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The name Edgeworde has a long Anglo-Saxon heritage. The name comes from when a family lived in the parish of Edgeworth, Gloucestershire, and/or at Edgworth in Lancashire.

Early Origins of the Edgeworde family


The surname Edgeworde was first found in Edgworth, a township in the chapelry of Turton, in the hundred of Salford, Lancashire. It comprises 2960 acres of pasture and moor and dates back to 1212 when it was listed as Eggewrthe. The name probably means "enclosure on an edge or hillside" from the Old English "ecg" + "worth." [1]CITATION[CLOSE]
Mills, A.D., Dictionary of English Place-Names. Oxford: Oxford University Press, 1991. Print. (ISBN 0-19-869156-4)
Edgeworth is a small village and civil parish in Gloucestershire that had only 149 inhabitants as of 1848. Edgeworth, later called Edgeware was a village in Middlesex that was the original homestead of Roger Edgeworth, the Elizabethan monk whose family emigrated to Ireland. [2]CITATION[CLOSE]
Burke, John Esq. A Genealogical and Heraldic History of The Landed Gentry; or Commoners of Great Britian and Ireland. London: Henry Colburn Publisher, 13, Great Marlborough Street, 1837, Print.

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Early History of the Edgeworde family

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Early History of the Edgeworde family


This web page shows only a small excerpt of our Edgeworde research.
Another 213 words (15 lines of text) covering the years 1280, 1583, 1646, 1583, 1593, 1619 and 1641 are included under the topic Early Edgeworde History in all our PDF Extended History products and printed products wherever possible.

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Edgeworde Spelling Variations

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Edgeworde Spelling Variations


Spelling variations in names were a common occurrence before English spelling was standardized a few hundred years ago. In the Middle Ages, even the literate spelled their names differently as the English language incorporated elements of French, Latin, and other European languages. Many variations of the name Edgeworde have been found, including Edgeworth, Edgworth, Edgeware, Edgeworthe and others.

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Early Notables of the Edgeworde family (pre 1700)

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Early Notables of the Edgeworde family (pre 1700)


Another 19 words (1 lines of text) are included under the topic Early Edgeworde Notables in all our PDF Extended History products and printed products wherever possible.

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Migration of the Edgeworde family to Ireland

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Migration of the Edgeworde family to Ireland


Some of the Edgeworde family moved to Ireland, but this topic is not covered in this excerpt.
Another 315 words (22 lines of text) about their life in Ireland is included in all our PDF Extended History products and printed products wherever possible.

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Migration of the Edgeworde family to the New World and Oceana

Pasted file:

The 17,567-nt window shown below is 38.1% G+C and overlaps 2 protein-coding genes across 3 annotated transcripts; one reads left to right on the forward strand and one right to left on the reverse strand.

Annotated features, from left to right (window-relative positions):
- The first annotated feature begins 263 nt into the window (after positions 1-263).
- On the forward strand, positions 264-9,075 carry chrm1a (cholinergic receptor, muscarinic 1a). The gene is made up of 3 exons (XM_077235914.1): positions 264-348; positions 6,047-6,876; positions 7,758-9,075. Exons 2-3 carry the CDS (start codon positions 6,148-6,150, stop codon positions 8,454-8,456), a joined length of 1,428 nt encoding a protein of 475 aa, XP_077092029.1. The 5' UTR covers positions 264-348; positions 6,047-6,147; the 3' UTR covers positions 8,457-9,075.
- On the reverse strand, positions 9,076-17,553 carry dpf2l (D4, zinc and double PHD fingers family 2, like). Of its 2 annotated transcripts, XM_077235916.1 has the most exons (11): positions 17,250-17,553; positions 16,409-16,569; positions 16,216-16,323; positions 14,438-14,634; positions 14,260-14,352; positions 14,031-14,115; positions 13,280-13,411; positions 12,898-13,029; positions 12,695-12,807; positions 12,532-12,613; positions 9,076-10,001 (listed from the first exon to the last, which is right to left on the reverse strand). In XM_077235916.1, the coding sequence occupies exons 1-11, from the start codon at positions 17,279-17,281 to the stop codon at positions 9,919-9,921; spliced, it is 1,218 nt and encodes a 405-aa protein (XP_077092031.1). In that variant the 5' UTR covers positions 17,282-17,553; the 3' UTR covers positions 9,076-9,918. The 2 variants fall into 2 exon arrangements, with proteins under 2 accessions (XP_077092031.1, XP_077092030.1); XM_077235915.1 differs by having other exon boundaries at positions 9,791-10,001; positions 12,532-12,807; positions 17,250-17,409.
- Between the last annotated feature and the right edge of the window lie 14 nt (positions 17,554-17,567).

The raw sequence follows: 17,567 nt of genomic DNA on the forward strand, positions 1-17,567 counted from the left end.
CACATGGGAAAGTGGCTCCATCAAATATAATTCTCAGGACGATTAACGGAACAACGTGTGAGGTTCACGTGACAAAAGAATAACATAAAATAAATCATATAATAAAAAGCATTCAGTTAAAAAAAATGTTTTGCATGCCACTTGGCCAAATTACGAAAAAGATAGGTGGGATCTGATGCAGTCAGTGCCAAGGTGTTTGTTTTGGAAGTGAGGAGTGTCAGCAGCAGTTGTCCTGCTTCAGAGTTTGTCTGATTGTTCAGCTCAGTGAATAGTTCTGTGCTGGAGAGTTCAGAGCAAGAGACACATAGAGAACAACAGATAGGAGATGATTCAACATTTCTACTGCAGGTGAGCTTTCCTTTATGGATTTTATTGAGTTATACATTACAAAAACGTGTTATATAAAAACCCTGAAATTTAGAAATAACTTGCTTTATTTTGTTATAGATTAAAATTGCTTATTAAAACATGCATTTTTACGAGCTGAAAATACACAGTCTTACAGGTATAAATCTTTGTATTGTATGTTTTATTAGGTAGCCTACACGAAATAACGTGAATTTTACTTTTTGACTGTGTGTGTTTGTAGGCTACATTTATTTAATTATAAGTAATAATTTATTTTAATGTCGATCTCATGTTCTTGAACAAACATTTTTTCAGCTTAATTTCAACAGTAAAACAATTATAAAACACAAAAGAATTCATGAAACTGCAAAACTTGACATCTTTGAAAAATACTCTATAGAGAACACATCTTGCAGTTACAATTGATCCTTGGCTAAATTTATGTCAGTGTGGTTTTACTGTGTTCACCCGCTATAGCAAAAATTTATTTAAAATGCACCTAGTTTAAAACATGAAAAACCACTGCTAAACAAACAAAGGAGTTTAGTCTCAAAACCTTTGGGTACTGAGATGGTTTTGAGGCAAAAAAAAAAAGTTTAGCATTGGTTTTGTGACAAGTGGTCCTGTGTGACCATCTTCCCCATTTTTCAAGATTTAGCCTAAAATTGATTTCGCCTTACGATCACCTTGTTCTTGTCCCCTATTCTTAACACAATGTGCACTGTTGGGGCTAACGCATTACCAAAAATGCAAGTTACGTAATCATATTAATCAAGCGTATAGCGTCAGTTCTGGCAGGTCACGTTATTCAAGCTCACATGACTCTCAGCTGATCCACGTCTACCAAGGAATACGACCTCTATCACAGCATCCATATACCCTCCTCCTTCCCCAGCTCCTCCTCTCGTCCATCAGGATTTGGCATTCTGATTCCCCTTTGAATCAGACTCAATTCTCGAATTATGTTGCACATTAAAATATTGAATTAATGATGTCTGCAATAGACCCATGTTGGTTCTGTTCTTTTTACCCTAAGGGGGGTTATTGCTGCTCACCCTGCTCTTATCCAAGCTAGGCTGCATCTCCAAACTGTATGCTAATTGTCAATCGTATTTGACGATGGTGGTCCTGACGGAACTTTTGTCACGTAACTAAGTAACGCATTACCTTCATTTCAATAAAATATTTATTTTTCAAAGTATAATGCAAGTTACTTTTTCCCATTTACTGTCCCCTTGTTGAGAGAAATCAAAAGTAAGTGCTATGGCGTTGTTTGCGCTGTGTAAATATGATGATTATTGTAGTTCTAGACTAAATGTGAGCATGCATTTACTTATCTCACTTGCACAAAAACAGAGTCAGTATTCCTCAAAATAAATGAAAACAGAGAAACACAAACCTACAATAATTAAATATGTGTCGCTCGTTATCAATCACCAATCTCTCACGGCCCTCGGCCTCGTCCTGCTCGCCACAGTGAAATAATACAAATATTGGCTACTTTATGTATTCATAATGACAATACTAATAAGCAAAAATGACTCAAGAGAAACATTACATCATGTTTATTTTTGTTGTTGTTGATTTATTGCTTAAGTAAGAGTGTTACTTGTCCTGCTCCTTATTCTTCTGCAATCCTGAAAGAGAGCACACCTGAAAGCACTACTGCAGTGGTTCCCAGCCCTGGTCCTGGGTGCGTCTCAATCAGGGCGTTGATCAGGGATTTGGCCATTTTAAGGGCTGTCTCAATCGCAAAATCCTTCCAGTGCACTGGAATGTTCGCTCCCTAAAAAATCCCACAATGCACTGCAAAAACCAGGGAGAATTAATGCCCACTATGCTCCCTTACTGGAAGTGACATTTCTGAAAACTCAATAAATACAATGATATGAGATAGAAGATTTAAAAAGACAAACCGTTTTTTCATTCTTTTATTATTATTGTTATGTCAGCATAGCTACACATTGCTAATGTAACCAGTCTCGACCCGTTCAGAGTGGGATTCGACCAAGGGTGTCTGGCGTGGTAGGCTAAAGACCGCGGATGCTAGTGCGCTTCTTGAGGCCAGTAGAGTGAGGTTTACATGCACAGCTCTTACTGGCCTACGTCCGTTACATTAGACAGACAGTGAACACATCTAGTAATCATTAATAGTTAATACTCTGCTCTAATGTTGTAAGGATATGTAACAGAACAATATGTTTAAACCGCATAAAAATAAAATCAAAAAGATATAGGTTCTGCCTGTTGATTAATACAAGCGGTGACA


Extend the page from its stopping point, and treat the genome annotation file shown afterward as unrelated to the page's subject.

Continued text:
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Migration of the Edgeworde family to the New World and Oceana


Families began migrating abroad in enormous numbers because of the political and religious discontent in England. Often faced with persecution and starvation in England, the possibilities of the New World attracted many English people. Although the ocean trips took many lives, those who did get to North America were instrumental in building the necessary groundwork for what would become for new powerful nations. Some of the first immigrants to cross the Atlantic and come to North America bore the name Edgeworde, or a variant listed above: John Edgeworth who arrived in Philadelphia, Pennsylvania in 1786; followed by George and Robert Edgeworth in 1868.

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The Edgeworde Motto

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The Edgeworde Motto


The motto was originally a war cry or slogan. Mottoes first began to be shown with arms in the 14th and 15th centuries, but were not in general use until the 17th century. Thus the oldest coats of arms generally do not include a motto. Mottoes seldom form part of the grant of arms: Under most heraldic authorities, a motto is an optional component of the coat of arms, and can be added to or changed at will; many families have chosen not to display a motto.

Motto: Constans contraria spernit
Motto Translation: The resolute man despises difficulties.


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Edgeworde Family Crest Products

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Edgeworde Family Crest Products



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See Also

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See Also



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Citations

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Citations


  1. ^ Mills, A.D., Dictionary of English Place-Names. Oxford: Oxford University Press, 1991. Print. (ISBN 0-19-869156-4)
  2. ^ Burke, John Esq. A Genealogical and Heraldic History of The Landed Gentry; or Commoners of Great Britian and Ireland. London: Henry Colburn Publisher, 13, Great Marlborough Street, 1837, Print.

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